Electrophysiological Signature and the Prediction of Deep Brain Stimulation Withdrawal and Insertion Effects

Carlos Trenado, Laura Cif, Nicole Pedroarena-Leal, Diane Ruge
2021 Frontiers in Neurology  
Deep brain stimulation (DBS) serves as a treatment for neurological and psychiatric disorders, such as Parkinson's disease (PD), essential tremor, dystonia, Tourette Syndrome (GTS), Huntington's disease, and obsessive-compulsive disorder (OCD). There is broad experience with the short-term effects of DBS in individual diseases and their signs/symptoms. However, even in acute treatment and for the same disorder or a given disorder, a prediction of effect is not perfect. Even further, the factors
more » ... that influence the long-term effect of DBS and its withdrawal are hardly characterized. In this work, we aim to shed light on an important topic, the question of "DBS dependency." To address this, we make use of the Kuramoto model of phase synchronization (oscillation feature) endowed with neuroplasticity to study the effects of DBS under successive withdrawals and renewals of neuromodulation as well as influence of treatment duration in de novo DBS "patients." The results of our simulation show that the characteristics of neuroplasticity have a profound effect on the stability and mutability of oscillation synchronization patterns across successive withdrawal and renewal of DBS in chronic "patients" and also in de novo DBS "patients" with varying duration of treatment (here referred to as the "number of iterations"). Importantly, the results demonstrate the strong effect of the individual neuroplasticity makeup on the behavior of synchrony of oscillatory activity that promotes certain disorder/disease states or symptoms. The effect of DBS-mediated neuromodulation and withdrawal is highly dependent on the makeup of the neuroplastic signature of a disorder or an individual.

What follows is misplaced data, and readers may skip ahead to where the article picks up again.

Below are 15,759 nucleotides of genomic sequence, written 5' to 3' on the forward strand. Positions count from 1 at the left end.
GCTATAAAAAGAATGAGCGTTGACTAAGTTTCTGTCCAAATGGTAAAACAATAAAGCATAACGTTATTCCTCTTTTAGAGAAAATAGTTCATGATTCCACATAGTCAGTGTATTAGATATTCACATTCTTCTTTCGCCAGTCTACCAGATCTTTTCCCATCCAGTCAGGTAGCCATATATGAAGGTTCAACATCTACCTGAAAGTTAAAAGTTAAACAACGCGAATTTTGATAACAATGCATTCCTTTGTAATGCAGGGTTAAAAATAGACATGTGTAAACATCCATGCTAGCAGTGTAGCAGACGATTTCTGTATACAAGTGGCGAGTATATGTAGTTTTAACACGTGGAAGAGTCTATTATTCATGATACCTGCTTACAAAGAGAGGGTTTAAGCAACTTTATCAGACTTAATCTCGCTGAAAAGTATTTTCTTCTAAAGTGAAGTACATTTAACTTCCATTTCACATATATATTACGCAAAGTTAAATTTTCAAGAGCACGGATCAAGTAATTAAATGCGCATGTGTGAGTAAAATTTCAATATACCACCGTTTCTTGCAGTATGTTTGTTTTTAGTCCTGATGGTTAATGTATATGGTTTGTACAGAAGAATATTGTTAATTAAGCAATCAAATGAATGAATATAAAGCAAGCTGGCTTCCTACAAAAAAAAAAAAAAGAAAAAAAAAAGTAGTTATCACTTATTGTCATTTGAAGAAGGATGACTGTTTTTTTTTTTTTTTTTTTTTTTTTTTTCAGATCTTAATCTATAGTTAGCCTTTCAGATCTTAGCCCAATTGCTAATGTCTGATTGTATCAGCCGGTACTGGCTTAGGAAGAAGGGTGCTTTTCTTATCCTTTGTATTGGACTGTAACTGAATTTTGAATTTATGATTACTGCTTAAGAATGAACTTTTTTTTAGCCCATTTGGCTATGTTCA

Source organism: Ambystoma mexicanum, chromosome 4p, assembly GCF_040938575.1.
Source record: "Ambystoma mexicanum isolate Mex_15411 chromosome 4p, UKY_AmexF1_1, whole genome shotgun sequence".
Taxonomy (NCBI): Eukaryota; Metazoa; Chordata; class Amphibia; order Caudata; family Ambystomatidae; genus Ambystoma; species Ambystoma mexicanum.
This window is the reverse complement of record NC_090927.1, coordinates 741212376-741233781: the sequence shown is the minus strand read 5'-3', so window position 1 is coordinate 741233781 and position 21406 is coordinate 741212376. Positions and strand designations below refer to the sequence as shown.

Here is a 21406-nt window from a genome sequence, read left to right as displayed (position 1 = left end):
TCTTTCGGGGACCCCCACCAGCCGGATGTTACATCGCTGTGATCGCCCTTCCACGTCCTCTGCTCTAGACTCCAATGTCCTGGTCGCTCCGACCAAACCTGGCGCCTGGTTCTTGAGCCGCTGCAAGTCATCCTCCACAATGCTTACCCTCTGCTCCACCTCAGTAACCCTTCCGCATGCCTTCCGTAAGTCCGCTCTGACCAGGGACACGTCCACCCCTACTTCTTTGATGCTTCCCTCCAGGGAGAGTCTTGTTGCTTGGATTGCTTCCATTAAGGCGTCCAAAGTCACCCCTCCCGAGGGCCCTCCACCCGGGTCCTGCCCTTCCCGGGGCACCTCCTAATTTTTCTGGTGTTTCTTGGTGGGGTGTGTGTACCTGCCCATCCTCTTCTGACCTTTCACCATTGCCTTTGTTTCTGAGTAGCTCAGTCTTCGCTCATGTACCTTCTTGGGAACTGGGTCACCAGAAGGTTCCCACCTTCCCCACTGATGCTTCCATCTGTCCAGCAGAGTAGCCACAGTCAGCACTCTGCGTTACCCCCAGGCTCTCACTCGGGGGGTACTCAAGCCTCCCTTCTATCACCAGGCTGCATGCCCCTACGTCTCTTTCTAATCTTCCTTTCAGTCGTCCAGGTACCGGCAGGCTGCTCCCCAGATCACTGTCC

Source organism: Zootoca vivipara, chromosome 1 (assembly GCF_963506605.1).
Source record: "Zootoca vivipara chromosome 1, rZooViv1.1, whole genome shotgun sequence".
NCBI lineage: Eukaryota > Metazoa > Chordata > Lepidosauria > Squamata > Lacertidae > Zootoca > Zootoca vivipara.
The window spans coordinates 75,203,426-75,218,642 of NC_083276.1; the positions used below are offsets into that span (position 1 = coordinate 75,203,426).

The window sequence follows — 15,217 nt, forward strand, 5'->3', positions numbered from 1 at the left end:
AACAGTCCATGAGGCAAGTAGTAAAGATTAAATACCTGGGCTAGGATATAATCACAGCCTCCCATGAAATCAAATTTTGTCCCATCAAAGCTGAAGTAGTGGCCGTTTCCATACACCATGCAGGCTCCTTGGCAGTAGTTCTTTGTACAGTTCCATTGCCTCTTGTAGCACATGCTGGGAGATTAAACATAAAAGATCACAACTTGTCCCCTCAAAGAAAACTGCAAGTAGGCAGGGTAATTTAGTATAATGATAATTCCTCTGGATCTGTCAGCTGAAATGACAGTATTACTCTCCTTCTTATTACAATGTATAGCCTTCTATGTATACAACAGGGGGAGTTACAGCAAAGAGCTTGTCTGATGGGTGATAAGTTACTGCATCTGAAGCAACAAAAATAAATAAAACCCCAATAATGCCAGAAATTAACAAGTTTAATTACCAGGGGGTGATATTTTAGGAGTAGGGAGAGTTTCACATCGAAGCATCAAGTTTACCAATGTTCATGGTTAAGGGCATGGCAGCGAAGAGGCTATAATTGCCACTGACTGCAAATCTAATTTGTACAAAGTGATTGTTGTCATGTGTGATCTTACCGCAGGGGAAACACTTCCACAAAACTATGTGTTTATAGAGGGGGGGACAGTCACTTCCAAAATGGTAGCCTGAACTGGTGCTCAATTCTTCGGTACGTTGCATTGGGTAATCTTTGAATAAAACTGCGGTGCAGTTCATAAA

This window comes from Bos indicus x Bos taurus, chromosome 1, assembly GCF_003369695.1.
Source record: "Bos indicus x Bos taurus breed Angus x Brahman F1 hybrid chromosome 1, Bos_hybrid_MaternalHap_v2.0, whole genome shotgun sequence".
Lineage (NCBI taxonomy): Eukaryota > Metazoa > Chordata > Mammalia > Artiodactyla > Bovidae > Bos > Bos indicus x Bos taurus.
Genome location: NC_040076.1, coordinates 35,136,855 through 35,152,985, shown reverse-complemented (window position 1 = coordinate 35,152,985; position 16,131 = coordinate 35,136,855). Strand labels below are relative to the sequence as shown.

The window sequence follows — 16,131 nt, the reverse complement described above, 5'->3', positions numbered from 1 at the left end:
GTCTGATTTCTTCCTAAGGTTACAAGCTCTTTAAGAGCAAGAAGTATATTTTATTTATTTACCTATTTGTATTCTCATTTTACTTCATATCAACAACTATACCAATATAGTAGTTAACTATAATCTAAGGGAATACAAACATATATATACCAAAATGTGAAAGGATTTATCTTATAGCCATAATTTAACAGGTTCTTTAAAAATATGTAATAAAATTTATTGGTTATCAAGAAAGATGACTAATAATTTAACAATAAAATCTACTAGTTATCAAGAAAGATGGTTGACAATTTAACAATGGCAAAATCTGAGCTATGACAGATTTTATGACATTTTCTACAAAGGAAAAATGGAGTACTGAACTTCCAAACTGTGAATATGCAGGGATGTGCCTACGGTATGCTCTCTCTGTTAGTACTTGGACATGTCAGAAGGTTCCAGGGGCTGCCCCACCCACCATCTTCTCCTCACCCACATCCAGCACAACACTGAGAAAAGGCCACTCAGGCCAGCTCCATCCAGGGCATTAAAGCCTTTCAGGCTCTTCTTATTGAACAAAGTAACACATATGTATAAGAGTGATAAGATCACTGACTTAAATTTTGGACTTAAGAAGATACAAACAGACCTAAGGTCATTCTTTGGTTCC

doi:10.3389/fneur.2021.754701 pmid:34917015 pmcid:PMC8669963 fatcat:l4jdxm37szhy7hkhh3tz4sp7y4